I am a fan of Goldman Sachs. It is one of the few individual stocks I own, running against all my standard corporate finance professor ‘buy index funds!!’ instincts. Although we have had a surfeit of bankers and a surfeit of talent in financial engineering rather than, say, robotics, it is very scary to see the “silver linings” analyses talking about how it is such a good thing that smart Harvard or MIT students will no longer go to Wall Street, but will instead enrich elementary education or nursing or mountain-guiding. While they might not be efficiently deployed in finance, it is a mistake to rejoice that the credit crash, deficit, tax rates, and other disincentives to innovation through risk-taking will push, through sheer lack of opportunity, smart people into things that do not take full advantage of their talents to the ultimate benefit of everyone. I do a lot of development finance in the developing world, and the misallocation of talent simply from inability to supply opportunity is heartbreaking and worse.
The work of allocating capital in the capital markets, if not precisely God’s work, is so crucially important to men and women on earth that there is something wrong with these days having to defend it. The little pieces of paper are vastly more efficient to steering rivers and seas of capital to and among enterprises – little gates and sluices in which small movements on paper can create immense movements in real life – than trying to do it by, what exactly? Physical occupation of the premises as the sign of ownership? Holding of hostages as collateral for a loan? So I am untroubled by Goldman bankers getting rich, provided that their services serve efficient allocation; the problem is rules of a game that reward many wrong things and turn investment banking into a combination of crony capitalism and moral hazard. Goldman’s current bonus pool is in large part a transfer, via yet more subsidized risk, from taxpayers to the firm; I trust in God and Blankfein that a goodly share of the booty will eventually wend to we shareholders. But booty it is.
The problem here is not, and never has been, finding yet another little political fix to stick on top of the existing set of mis-allocation rules. A “political offensiveness” tax, perhaps, under the socialist-sounding name of ‘excess profits’ or the capitalist-sounding name of ‘clawback’? It’s neither, or both, of course. The fixes-on-fixes eventually become flow-throughs to politicians like Chris Dodd; they permanently shift capital allocation into political allocation; and above all they don’t efficiently allocate capital. Unless of course you’re Senator Dodd. The answer has to lie at creating level playing fields at the base level, so that risk and return correlate for private parties, and they don’t have to apologize to anyone for the risks or the returns or the losses.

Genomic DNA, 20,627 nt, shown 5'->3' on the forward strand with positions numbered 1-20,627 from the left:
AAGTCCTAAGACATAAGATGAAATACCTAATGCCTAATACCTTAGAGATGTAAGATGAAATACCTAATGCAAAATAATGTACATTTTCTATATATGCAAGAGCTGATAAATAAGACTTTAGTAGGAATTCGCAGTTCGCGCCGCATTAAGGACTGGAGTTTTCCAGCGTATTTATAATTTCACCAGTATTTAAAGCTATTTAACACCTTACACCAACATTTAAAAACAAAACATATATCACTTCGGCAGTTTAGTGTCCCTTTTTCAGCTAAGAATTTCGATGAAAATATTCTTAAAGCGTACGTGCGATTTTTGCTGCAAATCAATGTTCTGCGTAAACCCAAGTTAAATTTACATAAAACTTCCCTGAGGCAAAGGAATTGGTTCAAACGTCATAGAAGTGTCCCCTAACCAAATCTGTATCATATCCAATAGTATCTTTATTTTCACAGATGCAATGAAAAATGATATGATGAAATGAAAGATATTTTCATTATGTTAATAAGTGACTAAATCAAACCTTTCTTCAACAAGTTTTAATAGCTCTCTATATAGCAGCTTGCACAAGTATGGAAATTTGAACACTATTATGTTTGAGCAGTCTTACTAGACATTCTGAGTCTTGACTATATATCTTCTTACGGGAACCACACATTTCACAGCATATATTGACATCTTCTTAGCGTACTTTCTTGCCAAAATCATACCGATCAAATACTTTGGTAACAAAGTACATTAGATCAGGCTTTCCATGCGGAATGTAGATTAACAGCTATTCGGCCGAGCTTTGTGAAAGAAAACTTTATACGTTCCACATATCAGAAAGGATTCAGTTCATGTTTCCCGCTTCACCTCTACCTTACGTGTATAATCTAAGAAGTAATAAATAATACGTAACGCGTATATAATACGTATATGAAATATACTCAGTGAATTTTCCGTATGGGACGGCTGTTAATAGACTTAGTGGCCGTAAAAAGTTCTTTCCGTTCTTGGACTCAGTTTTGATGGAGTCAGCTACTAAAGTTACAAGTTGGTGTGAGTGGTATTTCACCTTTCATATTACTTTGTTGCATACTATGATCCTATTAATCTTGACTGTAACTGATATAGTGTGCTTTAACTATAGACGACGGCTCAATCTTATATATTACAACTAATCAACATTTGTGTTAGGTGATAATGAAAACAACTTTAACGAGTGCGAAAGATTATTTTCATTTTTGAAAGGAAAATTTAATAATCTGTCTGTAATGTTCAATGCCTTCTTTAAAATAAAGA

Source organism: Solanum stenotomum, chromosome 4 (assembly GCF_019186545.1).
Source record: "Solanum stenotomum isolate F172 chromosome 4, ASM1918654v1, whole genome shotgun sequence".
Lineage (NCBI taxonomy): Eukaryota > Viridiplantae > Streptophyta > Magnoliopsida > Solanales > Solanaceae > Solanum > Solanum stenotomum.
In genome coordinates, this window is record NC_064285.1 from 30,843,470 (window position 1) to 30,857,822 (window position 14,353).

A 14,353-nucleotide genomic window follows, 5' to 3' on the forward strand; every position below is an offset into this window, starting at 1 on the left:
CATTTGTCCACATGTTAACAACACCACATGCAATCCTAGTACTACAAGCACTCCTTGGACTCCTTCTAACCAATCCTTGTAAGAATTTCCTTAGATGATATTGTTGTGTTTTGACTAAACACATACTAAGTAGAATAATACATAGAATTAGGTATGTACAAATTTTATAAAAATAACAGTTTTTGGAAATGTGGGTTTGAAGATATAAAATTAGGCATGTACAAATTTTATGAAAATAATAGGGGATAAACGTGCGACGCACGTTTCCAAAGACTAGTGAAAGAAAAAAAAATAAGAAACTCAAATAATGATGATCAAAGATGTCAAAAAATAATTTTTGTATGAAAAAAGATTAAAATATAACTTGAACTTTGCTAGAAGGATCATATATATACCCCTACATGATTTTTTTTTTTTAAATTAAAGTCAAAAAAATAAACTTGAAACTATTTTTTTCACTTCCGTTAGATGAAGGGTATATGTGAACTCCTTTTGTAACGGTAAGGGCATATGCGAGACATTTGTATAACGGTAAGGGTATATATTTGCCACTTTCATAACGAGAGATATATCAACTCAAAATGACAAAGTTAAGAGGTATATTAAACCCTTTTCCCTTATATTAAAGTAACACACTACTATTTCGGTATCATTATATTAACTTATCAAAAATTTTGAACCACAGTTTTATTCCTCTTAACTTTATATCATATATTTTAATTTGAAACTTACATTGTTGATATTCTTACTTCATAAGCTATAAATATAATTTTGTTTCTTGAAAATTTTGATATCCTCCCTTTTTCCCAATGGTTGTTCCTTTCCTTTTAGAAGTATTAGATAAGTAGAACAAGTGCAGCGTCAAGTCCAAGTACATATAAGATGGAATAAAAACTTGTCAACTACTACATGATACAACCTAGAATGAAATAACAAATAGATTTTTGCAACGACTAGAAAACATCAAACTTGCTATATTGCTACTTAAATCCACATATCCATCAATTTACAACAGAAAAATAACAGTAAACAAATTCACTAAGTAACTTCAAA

This is why Goldman Sachs’s cynical and tone-deaf small business program should serve as a wake up call for what business our capital allocators seem to think they are in. At $500 million, the amount is paltry – 2.5% of the Goldman compensation pool or that ballpark. And it does not even go to small business as such. As the Wall Street Journal reports this morning (Deals and Deal Makers, Mike Specter, C5, November 19, 2009, I’ll post a link later), none of the small businesses emailing and telephoning in desperation for financing will “receive a check from Goldman Sachs.” Instead:
“Goldman will spend $200 million on education and training programs, while funneling $300 million to so-called community-development financial institutions which largely serve historically disadvantaged communities that have had trouble accessing capital.“
One does not have to be a populist of the right or left to sniff that this is a ham-fisted PR program backed by miniscule funding. Nor is this simply (as the quite interesting FT feature today on Goldman suggested) an ordinary case of Goldman corporate charity, of which it traditionally has done a great deal. If it were, it would be much less problematic.
The much more important point is not what charity means – it is what high level business and finance have come to mean, when Goldman Sachs urgently decides that it needs to ”give back“ a sliver of what the taxpayers gave by giving it to … community organizing. It’s not corporate charity; it is protection money, clumsily done because unlike, say, Fannie and Freddie, Goldman is not used to doing it. The message is that the future of the economy lies in crony capitalism and tending to the government relationships that happen, in this administration, to be community development institutions. Even if the GSEs, Fannie and Freddie, showed what a splendid business model could be had tending to the care and feeding of Congress, its embrace by supposedly non-GSE Goldman Sachs shows us the way. Apparently it will be a very efficient political capital market indeed.
(PS. Note to journalists … might any of the community-development institutions turn out to have ACORN ties? I have zero idea whether this might be so. Given the long-standing relationship of ACORN to the banking world via precisely these kinds of institutions, however, one should at least wonder. And I at least would be curious to know whether Goldman thought vetting for this was a consideration. Would Goldman consider this a bug or a feature in dealing with the current powers that be?)